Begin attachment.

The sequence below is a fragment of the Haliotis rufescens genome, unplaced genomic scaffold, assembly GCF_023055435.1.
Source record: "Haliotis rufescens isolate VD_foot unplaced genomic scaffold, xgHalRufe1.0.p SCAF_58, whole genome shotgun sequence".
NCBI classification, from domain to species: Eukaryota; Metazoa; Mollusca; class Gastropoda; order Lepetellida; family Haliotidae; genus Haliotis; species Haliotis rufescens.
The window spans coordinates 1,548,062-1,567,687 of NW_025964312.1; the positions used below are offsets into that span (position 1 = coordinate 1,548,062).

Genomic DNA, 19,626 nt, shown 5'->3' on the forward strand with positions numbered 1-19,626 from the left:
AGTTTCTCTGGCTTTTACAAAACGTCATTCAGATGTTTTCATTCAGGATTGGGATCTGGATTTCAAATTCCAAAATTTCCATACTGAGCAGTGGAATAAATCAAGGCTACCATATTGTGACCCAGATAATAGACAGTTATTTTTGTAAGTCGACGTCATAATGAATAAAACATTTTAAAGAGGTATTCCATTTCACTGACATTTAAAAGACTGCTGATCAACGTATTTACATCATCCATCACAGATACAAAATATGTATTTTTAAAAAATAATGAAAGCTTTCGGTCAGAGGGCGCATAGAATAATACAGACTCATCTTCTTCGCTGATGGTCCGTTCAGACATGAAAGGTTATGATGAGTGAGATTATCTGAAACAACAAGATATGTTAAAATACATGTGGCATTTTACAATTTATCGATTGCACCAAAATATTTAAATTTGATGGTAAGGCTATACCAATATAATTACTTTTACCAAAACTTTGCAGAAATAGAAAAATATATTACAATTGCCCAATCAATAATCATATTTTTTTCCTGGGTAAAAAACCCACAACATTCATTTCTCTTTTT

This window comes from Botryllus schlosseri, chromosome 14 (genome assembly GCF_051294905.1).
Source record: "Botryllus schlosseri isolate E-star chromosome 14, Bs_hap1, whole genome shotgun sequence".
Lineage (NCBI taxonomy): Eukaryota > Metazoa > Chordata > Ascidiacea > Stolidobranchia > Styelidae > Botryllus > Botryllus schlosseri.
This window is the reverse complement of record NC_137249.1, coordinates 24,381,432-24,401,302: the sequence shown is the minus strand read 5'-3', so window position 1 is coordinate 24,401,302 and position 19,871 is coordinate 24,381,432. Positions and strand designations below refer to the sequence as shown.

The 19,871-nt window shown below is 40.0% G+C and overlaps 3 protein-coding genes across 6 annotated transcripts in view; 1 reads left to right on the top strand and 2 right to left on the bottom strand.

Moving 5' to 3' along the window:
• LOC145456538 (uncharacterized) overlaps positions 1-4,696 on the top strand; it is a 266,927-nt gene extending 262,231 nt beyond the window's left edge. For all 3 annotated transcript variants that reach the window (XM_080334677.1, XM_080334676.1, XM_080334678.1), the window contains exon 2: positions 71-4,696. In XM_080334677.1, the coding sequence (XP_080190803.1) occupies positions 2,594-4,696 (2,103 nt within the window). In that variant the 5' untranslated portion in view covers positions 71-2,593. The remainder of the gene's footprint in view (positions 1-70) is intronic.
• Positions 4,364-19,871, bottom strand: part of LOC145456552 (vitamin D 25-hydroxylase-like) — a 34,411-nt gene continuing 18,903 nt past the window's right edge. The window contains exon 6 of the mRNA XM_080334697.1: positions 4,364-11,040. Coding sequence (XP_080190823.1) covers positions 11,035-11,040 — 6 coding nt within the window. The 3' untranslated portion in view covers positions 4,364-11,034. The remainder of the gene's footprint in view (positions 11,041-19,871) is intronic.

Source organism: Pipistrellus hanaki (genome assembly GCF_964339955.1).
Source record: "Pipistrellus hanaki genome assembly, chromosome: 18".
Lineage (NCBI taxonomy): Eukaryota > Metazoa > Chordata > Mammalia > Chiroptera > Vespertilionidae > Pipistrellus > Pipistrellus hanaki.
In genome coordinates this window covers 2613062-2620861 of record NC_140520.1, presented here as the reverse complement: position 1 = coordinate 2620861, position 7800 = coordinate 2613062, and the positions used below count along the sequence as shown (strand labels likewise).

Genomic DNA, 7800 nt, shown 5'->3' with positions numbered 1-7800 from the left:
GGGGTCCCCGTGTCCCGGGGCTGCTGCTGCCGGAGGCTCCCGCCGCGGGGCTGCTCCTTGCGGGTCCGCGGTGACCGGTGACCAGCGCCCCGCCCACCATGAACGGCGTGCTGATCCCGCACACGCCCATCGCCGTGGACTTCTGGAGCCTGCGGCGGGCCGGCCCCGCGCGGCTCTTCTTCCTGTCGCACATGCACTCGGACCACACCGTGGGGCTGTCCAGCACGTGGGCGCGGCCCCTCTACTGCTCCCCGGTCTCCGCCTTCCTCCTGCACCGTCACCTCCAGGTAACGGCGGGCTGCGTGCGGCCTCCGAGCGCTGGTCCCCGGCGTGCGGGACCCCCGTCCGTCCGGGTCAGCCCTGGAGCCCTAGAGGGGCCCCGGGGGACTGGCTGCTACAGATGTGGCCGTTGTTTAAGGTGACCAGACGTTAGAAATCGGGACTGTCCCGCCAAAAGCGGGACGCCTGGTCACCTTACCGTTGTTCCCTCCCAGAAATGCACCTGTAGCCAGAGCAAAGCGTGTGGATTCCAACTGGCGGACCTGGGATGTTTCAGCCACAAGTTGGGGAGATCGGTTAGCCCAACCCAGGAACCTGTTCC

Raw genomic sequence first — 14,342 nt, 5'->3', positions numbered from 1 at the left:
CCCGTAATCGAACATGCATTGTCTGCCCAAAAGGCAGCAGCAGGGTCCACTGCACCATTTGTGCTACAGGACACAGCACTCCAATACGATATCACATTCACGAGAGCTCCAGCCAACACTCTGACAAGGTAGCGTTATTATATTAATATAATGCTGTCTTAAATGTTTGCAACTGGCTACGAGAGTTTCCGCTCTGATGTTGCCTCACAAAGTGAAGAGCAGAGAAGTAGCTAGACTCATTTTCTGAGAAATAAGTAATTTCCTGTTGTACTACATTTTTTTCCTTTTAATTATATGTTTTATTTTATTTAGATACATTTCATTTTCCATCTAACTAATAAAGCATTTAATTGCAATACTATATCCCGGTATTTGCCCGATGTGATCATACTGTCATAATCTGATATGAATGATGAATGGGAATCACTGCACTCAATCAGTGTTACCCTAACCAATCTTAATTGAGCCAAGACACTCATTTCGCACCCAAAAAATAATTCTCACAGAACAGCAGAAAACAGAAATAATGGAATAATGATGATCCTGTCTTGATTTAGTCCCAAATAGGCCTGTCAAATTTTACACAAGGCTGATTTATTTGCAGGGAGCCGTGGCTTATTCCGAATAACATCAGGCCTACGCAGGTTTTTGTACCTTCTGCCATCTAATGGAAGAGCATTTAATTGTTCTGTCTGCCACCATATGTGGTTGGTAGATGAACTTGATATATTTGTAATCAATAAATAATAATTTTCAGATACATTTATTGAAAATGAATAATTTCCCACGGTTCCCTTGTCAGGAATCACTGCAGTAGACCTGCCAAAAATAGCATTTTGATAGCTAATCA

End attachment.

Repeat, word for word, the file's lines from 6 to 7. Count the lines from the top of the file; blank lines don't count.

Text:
AGTTTCTCTGGCTTTTACAAAACGTCATTCAGATGTTTTCATTCAGGATTGGGATCTGGATTTCAAATTCCAAAATTTCCATACTGAGCAGTGGAATAAATCAAGGCTACCATATTGTGACCCAGATAATAGACAGTTATTTTTGTAAGTCGACGTCATAATGAATAAAACATTTTAAAGAGGTATTCCATTTCACTGACATTTAAAAGACTGCTGATCAACGTATTTACATCATCCATCACAGATACAAAATATGTATTTTTAAAAAATAATGAAAGCTTTCGGTCAGAGGGCGCATAGAATAATACAGACTCATCTTCTTCGCTGATGGTCCGTTCAGACATGAAAGGTTATGATGAGTGAGATTATCTGAAACAACAAGATATGTTAAAATACATGTGGCATTTTACAATTTATCGATTGCACCAAAATATTTAAATTTGATGGTAAGGCTATACCAATATAATTACTTTTACCAAAACTTTGCAGAAATAGAAAAATATATTACAATTGCCCAATCAATAATCATATTTTTTTCCTGGGTAAAAAACCCACAACATTCATTTCTCTTTTT

This window comes from Botryllus schlosseri, chromosome 14 (genome assembly GCF_051294905.1).